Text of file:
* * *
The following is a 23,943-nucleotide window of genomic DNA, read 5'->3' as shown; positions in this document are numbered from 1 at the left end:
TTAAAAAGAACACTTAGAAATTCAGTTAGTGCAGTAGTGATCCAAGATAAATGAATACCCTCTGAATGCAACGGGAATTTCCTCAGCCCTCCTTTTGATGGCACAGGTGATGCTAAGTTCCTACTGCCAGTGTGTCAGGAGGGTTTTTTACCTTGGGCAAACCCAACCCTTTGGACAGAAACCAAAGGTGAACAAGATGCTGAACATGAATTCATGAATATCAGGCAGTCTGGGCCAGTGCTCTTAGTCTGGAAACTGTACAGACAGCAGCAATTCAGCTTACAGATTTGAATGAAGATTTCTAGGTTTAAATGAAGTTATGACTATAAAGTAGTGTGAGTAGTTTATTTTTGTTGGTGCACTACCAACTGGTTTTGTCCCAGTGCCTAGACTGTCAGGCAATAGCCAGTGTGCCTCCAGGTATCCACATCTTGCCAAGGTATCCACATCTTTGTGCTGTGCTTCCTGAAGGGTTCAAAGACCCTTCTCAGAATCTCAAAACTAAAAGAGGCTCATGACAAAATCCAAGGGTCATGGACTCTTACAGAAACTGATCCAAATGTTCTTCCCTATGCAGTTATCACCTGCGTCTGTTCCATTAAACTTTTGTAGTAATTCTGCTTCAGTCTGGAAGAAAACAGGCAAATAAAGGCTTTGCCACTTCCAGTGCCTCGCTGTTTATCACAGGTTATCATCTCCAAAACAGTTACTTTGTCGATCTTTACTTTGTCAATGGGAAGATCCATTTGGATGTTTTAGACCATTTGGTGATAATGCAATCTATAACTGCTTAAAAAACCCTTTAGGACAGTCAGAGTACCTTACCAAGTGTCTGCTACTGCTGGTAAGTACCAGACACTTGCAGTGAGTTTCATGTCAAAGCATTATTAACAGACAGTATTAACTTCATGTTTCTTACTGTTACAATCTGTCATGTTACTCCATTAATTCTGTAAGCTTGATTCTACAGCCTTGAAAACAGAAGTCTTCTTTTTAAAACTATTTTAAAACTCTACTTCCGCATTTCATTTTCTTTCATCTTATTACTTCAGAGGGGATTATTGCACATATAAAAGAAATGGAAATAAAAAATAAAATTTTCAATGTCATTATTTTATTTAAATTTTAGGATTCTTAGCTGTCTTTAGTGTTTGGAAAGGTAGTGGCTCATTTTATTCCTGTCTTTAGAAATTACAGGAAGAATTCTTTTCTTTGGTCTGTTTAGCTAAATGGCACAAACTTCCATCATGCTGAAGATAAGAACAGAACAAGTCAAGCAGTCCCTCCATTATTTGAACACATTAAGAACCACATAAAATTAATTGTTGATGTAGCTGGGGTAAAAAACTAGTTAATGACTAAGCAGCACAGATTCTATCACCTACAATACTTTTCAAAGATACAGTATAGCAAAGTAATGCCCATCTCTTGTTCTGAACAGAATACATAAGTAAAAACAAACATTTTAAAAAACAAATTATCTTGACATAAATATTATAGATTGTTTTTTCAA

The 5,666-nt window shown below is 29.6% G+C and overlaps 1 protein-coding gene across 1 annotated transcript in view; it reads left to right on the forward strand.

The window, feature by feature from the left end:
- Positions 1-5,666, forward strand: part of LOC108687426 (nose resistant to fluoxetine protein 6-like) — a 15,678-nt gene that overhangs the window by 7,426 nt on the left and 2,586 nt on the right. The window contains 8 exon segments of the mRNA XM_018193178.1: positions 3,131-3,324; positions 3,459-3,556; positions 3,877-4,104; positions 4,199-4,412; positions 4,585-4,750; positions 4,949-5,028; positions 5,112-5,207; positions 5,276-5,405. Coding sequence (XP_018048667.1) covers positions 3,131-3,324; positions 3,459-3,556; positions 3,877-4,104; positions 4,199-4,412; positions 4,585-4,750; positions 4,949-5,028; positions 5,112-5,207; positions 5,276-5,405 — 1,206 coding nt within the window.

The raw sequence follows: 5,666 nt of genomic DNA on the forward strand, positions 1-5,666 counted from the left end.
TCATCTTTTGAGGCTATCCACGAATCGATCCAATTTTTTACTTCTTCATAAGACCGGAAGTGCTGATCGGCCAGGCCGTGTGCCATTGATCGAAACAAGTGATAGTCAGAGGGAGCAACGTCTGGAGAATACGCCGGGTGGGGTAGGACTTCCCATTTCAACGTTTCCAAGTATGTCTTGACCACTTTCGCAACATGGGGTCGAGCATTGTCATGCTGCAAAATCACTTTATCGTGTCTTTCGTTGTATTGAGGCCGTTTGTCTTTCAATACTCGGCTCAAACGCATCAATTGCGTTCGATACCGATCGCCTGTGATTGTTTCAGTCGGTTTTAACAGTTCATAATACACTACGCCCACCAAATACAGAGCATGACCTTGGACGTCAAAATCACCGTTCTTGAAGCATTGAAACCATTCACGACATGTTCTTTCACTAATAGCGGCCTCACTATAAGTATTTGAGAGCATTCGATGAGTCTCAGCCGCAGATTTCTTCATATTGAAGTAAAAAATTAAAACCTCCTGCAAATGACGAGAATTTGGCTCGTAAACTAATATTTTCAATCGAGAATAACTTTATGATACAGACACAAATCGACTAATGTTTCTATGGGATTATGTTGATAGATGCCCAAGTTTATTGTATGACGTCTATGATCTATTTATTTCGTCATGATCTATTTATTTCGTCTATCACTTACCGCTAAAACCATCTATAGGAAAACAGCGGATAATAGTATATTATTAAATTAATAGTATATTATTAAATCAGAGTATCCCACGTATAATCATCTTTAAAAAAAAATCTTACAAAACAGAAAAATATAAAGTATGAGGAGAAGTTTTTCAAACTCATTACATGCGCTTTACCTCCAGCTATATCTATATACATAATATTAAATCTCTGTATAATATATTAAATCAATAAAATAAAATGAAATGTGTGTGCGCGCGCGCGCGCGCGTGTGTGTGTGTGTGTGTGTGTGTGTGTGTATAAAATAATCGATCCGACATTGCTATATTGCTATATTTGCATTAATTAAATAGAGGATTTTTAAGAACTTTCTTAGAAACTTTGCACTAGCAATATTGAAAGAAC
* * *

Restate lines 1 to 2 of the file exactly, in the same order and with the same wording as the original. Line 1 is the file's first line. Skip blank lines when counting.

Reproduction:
The following is a 23,943-nucleotide window of genomic DNA, read 5'->3' as shown; positions in this document are numbered from 1 at the left end:
TTAAAAAGAACACTTAGAAATTCAGTTAGTGCAGTAGTGATCCAAGATAAATGAATACCCTCTGAATGCAACGGGAATTTCCTCAGCCCTCCTTTTGATGGCACAGGTGATGCTAAGTTCCTACTGCCAGTGTGTCAGGAGGGTTTTTTACCTTGGGCAAACCCAACCCTTTGGACAGAAACCAAAGGTGAACAAGATGCTGAACATGAATTCATGAATATCAGGCAGTCTGGGCCAGTGCTCTTAGTCTGGAAACTGTACAGACAGCAGCAATTCAGCTTACAGATTTGAATGAAGATTTCTAGGTTTAAATGAAGTTATGACTATAAAGTAGTGTGAGTAGTTTATTTTTGTTGGTGCACTACCAACTGGTTTTGTCCCAGTGCCTAGACTGTCAGGCAATAGCCAGTGTGCCTCCAGGTATCCACATCTTGCCAAGGTATCCACATCTTTGTGCTGTGCTTCCTGAAGGGTTCAAAGACCCTTCTCAGAATCTCAAAACTAAAAGAGGCTCATGACAAAATCCAAGGGTCATGGACTCTTACAGAAACTGATCCAAATGTTCTTCCCTATGCAGTTATCACCTGCGTCTGTTCCATTAAACTTTTGTAGTAATTCTGCTTCAGTCTGGAAGAAAACAGGCAAATAAAGGCTTTGCCACTTCCAGTGCCTCGCTGTTTATCACAGGTTATCATCTCCAAAACAGTTACTTTGTCGATCTTTACTTTGTCAATGGGAAGATCCATTTGGATGTTTTAGACCATTTGGTGATAATGCAATCTATAACTGCTTAAAAAACCCTTTAGGACAGTCAGAGTACCTTACCAAGTGTCTGCTACTGCTGGTAAGTACCAGACACTTGCAGTGAGTTTCATGTCAAAGCATTATTAACAGACAGTATTAACTTCATGTTTCTTACTGTTACAATCTGTCATGTTACTCCATTAATTCTGTAAGCTTGATTCTACAGCCTTGAAAACAGAAGTCTTCTTTTTAAAACTATTTTAAAACTCTACTTCCGCATTTCATTTTCTTTCATCTTATTACTTCAGAGGGGATTATTGCACATATAAAAGAAATGGAAATAAAAAATAAAATTTTCAATGTCATTATTTTATTTAAATTTTAGGATTCTTAGCTGTCTTTAGTGTTTGGAAAGGTAGTGGCTCATTTTATTCCTGTCTTTAGAAATTACAGGAAGAATTCTTTTCTTTGGTCTGTTTAGCTAAATGGCACAAACTTCCATCATGCTGAAGATAAGAACAGAACAAGTCAAGCAGTCCCTCCATTATTTGAACACATTAAGAACCACATAAAATTAATTGTTGATGTAGCTGGGGTAAAAAACTAGTTAATGACTAAGCAGCACAGATTCTATCACCTACAATACTTTTCAAAGATACAGTATAGCAAAGTAATGCCCATCTCTTGTTCTGAACAGAATACATAAGTAAAAACAAACATTTTAAAAAACAAATTATCTTGACATAAATATTATAGATTGTTTTTTCAA